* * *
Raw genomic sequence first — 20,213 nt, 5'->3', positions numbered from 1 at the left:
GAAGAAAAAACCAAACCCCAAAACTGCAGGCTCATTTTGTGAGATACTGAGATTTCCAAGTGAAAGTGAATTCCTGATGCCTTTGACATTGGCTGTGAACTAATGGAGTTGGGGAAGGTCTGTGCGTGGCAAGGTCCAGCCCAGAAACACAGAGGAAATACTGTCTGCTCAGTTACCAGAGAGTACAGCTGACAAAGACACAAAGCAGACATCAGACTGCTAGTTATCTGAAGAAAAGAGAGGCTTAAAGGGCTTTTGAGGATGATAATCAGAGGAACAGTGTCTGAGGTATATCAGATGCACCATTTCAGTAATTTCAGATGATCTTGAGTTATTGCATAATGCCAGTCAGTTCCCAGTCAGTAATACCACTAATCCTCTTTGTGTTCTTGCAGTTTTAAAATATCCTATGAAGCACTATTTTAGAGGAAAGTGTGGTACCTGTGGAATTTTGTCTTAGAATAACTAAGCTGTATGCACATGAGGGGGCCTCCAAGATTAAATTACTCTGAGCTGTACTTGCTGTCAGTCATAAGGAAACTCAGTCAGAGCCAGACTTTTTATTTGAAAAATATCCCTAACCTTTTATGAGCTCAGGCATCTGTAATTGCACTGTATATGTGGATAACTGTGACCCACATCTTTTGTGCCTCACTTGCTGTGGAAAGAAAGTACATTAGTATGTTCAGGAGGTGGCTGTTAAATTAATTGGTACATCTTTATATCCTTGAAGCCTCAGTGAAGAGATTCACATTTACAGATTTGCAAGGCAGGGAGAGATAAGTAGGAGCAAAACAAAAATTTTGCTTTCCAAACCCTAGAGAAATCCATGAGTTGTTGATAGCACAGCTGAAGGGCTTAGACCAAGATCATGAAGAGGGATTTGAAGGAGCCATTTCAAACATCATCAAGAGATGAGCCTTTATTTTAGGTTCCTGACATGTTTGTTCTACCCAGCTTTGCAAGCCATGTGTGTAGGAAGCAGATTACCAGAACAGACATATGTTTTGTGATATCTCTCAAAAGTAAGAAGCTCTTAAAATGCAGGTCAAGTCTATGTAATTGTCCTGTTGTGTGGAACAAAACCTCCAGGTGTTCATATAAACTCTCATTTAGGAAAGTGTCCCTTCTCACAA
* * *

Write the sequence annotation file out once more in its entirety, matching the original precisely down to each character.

Raw genomic sequence first — 20,213 nt, 5'->3', positions numbered from 1 at the left:
GAAGAAAAAACCAAACCCCAAAACTGCAGGCTCATTTTGTGAGATACTGAGATTTCCAAGTGAAAGTGAATTCCTGATGCCTTTGACATTGGCTGTGAACTAATGGAGTTGGGGAAGGTCTGTGCGTGGCAAGGTCCAGCCCAGAAACACAGAGGAAATACTGTCTGCTCAGTTACCAGAGAGTACAGCTGACAAAGACACAAAGCAGACATCAGACTGCTAGTTATCTGAAGAAAAGAGAGGCTTAAAGGGCTTTTGAGGATGATAATCAGAGGAACAGTGTCTGAGGTATATCAGATGCACCATTTCAGTAATTTCAGATGATCTTGAGTTATTGCATAATGCCAGTCAGTTCCCAGTCAGTAATACCACTAATCCTCTTTGTGTTCTTGCAGTTTTAAAATATCCTATGAAGCACTATTTTAGAGGAAAGTGTGGTACCTGTGGAATTTTGTCTTAGAATAACTAAGCTGTATGCACATGAGGGGGCCTCCAAGATTAAATTACTCTGAGCTGTACTTGCTGTCAGTCATAAGGAAACTCAGTCAGAGCCAGACTTTTTATTTGAAAAATATCCCTAACCTTTTATGAGCTCAGGCATCTGTAATTGCACTGTATATGTGGATAACTGTGACCCACATCTTTTGTGCCTCACTTGCTGTGGAAAGAAAGTACATTAGTATGTTCAGGAGGTGGCTGTTAAATTAATTGGTACATCTTTATATCCTTGAAGCCTCAGTGAAGAGATTCACATTTACAGATTTGCAAGGCAGGGAGAGATAAGTAGGAGCAAAACAAAAATTTTGCTTTCCAAACCCTAGAGAAATCCATGAGTTGTTGATAGCACAGCTGAAGGGCTTAGACCAAGATCATGAAGAGGGATTTGAAGGAGCCATTTCAAACATCATCAAGAGATGAGCCTTTATTTTAGGTTCCTGACATGTTTGTTCTACCCAGCTTTGCAAGCCATGTGTGTAGGAAGCAGATTACCAGAACAGACATATGTTTTGTGATATCTCTCAAAAGTAAGAAGCTCTTAAAATGCAGGTCAAGTCTATGTAATTGTCCTGTTGTGTGGAACAAAACCTCCAGGTGTTCATATAAACTCTCATTTAGGAAAGTGTCCCTTCTCACAA